As Arlington, Virginia, bike shops struggled to meet increased demand, the number of weekday riders on the county’s network of bicycle lanes and multi-use trails rose 4% in March-December 2020 compared with the same period a year earlier. But the rate of injury crashes with vehicles plunged 28% compared with 2013–19, thanks to changes in riding patterns, IIHS researchers found.
“Fewer cars on the road may have led to fewer crashes between vehicles and bicyclists, but shifts in riding patterns also likely played a role,” says IIHS statistician Sam Monfort, the lead author of the paper. “Cyclists moved from unprotected bicycle lanes to off-road trails and rode less often in the morning hours, which are normally the most dangerous.”
With a median household income of about $120,000 and a population of around 240,000 people, Arlington is a densely populated, semi-urban county located across the Potomac River from Washington, DC. Considered among the most bicycle-friendly communities in the US, the county boasts a bicycling network that includes 52 miles of paved, off-road trails and 37 miles of on-road lanes, according to the most recent estimates. On nearly 80%t of the on-road lanes, bicycle traffic is separated from vehicle traffic by a painted line. Off-road trails are entirely separate from the roads except at crossing points.
To determine the impact of the pandemic on bicycle safety in the county, IIHS analysed crash data from the Virginia Department of Transportation (VDOT) and weekday traffic from 16 bicycle counters located along popular cycling routes, including ten on off-road trails and six on bicycle lanes, from March to December 2020.
As the use of other forms of transportation dropped dramatically, the counters registered about 40,000 more cyclists during the study period than in the same months of 2019. However, the rate of injury crashes between bicycles and motor vehicles fell to 1.98 crashes per 100,000 bicyclists in 2020 from an average of 2.74 over the prior years, thanks to changes in riding patterns.
Over March-December 2020, about 65,000 more Arlington bicyclists used off-road trails compared with a year earlier, a 7% increase. About 26,000 fewer riders used bicycle lanes, a reduction of 16%. About half as many people rode during the traditional morning rush hour and three-quarters more rode in the mid-afternoon. The number of evening riders remained essentially unchanged, though many of them migrated from bicycle lanes to trails.
All of these changes likely helped prevent a rise in injury crashes.
Over 2013–19, the morning crash rate per 100,000 riders was about 20% higher than midday or evening rates, which is consistent with past research that has found the morning rush hour to be the most dangerous time for bicyclists. Not surprisingly, prior research has also shown that bicyclists using off-road trails have the lowest risk of injury in a motor vehicle crash of all riders.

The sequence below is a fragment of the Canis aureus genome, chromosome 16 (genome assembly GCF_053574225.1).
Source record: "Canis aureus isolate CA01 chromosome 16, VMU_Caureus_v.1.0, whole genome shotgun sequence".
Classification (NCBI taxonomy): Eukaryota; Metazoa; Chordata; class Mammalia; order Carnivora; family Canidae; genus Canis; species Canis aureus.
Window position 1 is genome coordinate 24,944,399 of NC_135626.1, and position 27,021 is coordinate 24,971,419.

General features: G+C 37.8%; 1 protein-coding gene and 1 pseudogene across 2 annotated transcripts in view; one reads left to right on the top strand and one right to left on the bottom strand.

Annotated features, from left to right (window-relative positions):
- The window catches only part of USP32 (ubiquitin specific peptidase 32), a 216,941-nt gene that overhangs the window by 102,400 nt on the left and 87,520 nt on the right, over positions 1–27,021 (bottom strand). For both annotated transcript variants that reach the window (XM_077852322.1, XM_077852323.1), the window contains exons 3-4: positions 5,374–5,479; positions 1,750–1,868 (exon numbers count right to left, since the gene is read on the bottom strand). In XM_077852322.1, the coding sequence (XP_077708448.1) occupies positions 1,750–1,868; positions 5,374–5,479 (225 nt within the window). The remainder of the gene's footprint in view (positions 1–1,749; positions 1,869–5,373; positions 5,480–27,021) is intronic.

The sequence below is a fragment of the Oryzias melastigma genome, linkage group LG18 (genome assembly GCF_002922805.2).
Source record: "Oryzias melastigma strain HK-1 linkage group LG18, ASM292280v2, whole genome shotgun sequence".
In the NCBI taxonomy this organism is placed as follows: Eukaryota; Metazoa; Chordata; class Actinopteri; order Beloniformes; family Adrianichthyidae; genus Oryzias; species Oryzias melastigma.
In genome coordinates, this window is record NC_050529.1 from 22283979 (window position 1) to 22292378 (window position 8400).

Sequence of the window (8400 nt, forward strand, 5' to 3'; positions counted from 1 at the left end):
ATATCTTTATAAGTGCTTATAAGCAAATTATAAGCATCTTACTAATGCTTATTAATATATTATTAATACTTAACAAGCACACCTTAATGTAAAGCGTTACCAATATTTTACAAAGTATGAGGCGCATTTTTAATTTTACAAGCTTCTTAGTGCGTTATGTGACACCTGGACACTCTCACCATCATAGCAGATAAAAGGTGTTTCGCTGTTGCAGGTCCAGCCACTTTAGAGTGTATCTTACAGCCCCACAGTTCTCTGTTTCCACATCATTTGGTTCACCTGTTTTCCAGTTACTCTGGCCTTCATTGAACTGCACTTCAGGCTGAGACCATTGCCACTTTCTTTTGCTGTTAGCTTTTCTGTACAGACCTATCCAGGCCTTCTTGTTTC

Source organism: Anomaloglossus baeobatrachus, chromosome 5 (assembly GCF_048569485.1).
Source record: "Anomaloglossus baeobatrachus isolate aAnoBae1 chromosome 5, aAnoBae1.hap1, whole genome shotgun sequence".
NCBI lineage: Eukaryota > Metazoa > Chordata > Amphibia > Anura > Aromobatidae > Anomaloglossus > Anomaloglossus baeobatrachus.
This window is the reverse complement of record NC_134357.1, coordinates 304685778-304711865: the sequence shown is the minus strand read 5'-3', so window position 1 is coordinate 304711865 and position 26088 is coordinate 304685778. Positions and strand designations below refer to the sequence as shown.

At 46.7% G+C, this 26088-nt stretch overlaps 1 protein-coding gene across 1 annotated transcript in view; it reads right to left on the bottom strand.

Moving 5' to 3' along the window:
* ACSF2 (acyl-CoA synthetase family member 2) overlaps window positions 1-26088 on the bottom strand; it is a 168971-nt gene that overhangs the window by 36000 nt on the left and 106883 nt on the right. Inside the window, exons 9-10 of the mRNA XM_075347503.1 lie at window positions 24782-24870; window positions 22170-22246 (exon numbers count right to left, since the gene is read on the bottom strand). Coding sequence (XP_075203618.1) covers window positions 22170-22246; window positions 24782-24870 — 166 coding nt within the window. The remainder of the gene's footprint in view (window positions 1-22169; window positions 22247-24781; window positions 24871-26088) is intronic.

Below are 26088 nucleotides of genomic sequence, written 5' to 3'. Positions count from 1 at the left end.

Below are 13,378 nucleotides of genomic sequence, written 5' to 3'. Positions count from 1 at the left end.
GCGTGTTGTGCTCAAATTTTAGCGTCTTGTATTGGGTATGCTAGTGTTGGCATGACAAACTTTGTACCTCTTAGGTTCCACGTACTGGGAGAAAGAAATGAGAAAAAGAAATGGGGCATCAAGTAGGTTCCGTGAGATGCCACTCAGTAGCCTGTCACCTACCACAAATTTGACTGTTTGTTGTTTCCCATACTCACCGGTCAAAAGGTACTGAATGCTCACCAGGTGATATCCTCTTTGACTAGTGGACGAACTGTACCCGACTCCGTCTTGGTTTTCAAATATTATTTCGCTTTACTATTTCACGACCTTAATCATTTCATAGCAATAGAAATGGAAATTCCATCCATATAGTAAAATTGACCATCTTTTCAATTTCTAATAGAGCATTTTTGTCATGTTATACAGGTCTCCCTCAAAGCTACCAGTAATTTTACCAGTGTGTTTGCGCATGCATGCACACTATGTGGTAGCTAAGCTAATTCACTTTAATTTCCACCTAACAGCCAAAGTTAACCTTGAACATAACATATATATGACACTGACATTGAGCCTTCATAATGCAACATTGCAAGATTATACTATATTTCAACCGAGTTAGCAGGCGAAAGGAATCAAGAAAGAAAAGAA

“We found that Arlington’s network of off-road trails was able to absorb a large amount of additional traffic in 2020 – at least 300 more riders per day compared with the year before,” says Monfort. “Places with fewer trails might have seen an increase in cyclists on the road instead, leading to more injury crashes with motor vehicles.”
Anecdotal evidence suggests that the character of the riders themselves might have changed, too. Less than 24 hours after Virginia Governor Ralph Northam issued a statewide stay-at-home order in March 2020, the line at Jan Feuchtner’s bicycle shop in Falls Church, a small city bordering Arlington, stretched out the door. It stayed that way until they ran out of bikes, he says, but the customers were different from prior years.
“The biggest pickup was probably family-oriented riding, which warmed my heart a little bit, because that’s a segment that has always been underappreciated,” Feuchtner says. “Commuter bikes, which had been essentially our hot spot, basically fell off. It turned into leisure and recreational riding.”
That’s consistent with a nationwide survey by the NPD Group, a market research firm, that showed that sales of leisure bikes tripled in 2020 compared with 2019.
Not everybody was happy with all the new activity on cycling thoroughfares like the Washington & Old Dominion Trail, Custis Trail and Mount Vernon Trail, however. Facing crowds of walkers, joggers and new cyclists who weren’t familiar with trail etiquette, some hardcore riders shifted to alternative routes – especially when the roads were deserted – while other serious cyclists saw their weekly mileage plummet.
“I’ve gone back to some trail riding and some road. It’s about 50/50 now,” says Christina Watson, a 56-year-old federal employee and serious cyclist. “With people going back to normal, I see that the trails are very congested. The ones close to the city are really crazy.”
That conflict perhaps signals some challenges ahead if the pandemic usage patterns continue as long-time bicycle commuters return to in-office work. But several trail-improvement projects came to fruition during the pandemic that could help continue the momentum.
Last August, regional officials broke ground on a long-delayed plan to widen and improve one of the busiest sections of the Washington & Old Dominion Trail in Falls Church, for example. In March 2021 VDOT completed a trail bridge over US29 in Arlington that had been in the works for two years, and the county is moving forward with a plan to extend the widened path another two miles. The District of Columbia, like other cities around the country, is also considering whether to make some pandemic-related street closures permanent.
A similar “positive feedback loop” drove the creation of Arlington’s bicycle network beginning in the early 1970s, says Monfort. “The pandemic bicycle boom that happened in 2020 might fuel a demand for better facilities elsewhere in the country, which in turn may encourage more bicyclists.”